Colocation is a term more commonly used by datacentres who share their space, although it is a concept that has been building momentum in urban planning over the past decade. Chicago Housing Authority have been leading the way in the development and leasing of some of their community projects where citizen-facing services such as libraries are shared with public housing developments integrating communities.
On a case by case basis colocated community facilities need careful agreements and leasing strategies. At a micro level, why can’t colocation be easily applied to retail leasing? The retail lease is seen as a traditionally clunky and highly legal document. We think a relaxing and more liberal approach to retail leasing would be a win-win for landlords and tenants (as well as the customers)
Hear me out.
Imagine you owned a commercial property (and you had a dance school as your tenant), but dance school hours are only certain times and periods of the day and week.
The dance school space is also a perfectly suited space for photoshoots or fashion pop ups. By leasing the space out also to say a photograph company you are efficiently using the space, keeping the rental costs down for the dance school (and the sublessor). And maximising returns for the local landlord, especially during times of crisis such as the one we are in. Yes, there are issues around security and cleanliness, but these can be designed in easily. Actually, I see this creating more local jobs i.e. the need for cleaners between interim lease periods.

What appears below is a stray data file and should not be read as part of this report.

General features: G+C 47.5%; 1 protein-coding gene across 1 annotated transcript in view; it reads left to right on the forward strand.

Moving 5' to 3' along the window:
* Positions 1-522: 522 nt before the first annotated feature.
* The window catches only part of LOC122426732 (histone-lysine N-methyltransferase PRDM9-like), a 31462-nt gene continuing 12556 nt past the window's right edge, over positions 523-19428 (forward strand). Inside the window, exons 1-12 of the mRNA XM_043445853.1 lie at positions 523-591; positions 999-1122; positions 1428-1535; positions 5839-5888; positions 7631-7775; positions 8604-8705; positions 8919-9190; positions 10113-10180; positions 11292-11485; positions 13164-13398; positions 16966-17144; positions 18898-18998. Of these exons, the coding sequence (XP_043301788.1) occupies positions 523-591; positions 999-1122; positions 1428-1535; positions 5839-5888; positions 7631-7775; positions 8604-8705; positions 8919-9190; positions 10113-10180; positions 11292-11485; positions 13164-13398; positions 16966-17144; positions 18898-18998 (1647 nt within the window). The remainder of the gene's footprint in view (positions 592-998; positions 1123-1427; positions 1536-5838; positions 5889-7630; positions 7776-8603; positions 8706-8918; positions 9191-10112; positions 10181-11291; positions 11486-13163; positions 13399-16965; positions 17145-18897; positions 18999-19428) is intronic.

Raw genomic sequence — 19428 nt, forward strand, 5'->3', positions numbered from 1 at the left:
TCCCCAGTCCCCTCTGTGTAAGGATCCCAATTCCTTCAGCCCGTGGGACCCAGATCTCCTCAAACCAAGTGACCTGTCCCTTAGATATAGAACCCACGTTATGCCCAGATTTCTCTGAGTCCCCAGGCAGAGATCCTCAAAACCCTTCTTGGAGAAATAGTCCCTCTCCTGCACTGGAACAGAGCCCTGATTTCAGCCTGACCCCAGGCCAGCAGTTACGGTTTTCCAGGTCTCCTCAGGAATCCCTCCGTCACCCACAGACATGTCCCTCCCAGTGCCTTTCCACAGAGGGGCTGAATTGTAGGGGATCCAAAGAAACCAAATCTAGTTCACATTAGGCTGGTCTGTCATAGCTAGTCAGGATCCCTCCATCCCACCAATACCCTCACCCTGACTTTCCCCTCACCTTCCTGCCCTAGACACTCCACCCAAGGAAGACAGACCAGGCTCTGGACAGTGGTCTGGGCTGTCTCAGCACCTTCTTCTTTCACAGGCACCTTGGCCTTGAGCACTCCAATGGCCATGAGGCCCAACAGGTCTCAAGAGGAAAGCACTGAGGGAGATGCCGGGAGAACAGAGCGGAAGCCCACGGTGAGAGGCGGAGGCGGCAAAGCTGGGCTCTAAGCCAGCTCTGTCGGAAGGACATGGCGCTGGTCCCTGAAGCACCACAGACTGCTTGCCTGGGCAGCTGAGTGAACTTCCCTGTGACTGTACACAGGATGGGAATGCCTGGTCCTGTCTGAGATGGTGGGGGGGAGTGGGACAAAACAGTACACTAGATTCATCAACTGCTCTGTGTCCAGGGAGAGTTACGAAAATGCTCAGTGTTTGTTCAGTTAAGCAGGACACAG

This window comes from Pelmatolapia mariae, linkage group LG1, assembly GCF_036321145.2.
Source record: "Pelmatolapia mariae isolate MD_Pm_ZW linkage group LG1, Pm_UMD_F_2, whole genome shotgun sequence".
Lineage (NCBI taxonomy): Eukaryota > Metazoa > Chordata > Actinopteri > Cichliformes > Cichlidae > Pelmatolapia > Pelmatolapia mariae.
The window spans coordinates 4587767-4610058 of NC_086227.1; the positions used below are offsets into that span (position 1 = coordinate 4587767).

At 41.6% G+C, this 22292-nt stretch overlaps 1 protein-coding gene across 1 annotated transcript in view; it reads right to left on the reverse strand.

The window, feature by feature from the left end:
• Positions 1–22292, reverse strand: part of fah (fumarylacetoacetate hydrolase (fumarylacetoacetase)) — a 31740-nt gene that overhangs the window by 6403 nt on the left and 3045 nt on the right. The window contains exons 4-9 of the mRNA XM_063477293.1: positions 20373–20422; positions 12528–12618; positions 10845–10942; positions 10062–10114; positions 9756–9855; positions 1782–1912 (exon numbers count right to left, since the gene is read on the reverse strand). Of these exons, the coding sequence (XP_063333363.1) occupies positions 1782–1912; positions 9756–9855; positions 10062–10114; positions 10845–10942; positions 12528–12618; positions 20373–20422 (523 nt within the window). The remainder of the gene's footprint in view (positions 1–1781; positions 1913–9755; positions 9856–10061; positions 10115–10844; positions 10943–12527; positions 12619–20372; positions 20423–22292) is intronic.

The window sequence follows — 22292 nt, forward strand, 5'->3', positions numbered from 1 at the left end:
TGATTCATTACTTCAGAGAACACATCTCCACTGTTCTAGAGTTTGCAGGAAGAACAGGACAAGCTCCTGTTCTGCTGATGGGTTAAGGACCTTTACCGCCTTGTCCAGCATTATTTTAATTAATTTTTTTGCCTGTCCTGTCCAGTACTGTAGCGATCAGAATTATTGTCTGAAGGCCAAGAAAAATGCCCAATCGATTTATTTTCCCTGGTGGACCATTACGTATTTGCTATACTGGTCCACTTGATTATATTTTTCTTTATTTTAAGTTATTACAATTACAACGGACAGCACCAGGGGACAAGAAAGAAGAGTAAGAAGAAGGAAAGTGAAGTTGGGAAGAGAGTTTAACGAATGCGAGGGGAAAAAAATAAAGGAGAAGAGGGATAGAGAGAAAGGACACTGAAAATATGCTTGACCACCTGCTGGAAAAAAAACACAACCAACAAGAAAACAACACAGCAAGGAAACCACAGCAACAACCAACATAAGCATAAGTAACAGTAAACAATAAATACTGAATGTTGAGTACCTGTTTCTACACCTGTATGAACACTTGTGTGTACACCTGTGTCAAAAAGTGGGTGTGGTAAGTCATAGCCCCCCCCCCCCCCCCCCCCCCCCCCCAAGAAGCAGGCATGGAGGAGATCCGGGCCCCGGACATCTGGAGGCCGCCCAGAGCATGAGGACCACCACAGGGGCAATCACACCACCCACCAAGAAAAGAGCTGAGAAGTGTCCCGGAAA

Tenants would also split the cost of energy etc. This can be included in the lease.
Or say you own an office, with spacious tables and desk space, and coffee facilities. A typical office space is a traditionally a 9-5pm business. Instead of co-working spaces where we bundle a bunch of people together (how are WeWork surviving through this pandemic?). Could such business lease out their desk space to start-ups or businessmen/woman who need some space away from home for a few hours’ in the morning or at night? Even just a few hours away from the home can ignite a renewed sense of purpose and drive for your work- the segregation between live and work. Again, this would keep rents low for the tenants, but ensure commercial property maintains a real value and customers are happy because it’s nurturing innovation etc.
What are the planning implications?
I don’t envisage any problems with the lease if the sub lease use if in line with the current use of the space.
It’s just a matter of thinking a bit more efficiently, and with good management anything is possible really.
In fact, it is true that Sephora, the US cosmetics chain leased areas within JC Penney locations as a branding exercise to help the department store appeal to younger customers. This is a standing 14-year agreement between the chains.
It feels necessary to build and support local business and innovation rather than take away the provisions for it. It so sad to see more than ever so many vacant retail spaces. We need to make sure the types of spaces and uses that activate local communities exist!
Crises are typically times of innovation.
Cities are complex places, but there’s so much space out there in our cities and communities, let’s be efficient with our resources.
If you have some space and you would like to sublease, please contact me and I will add you to our data base.
+61400 010 687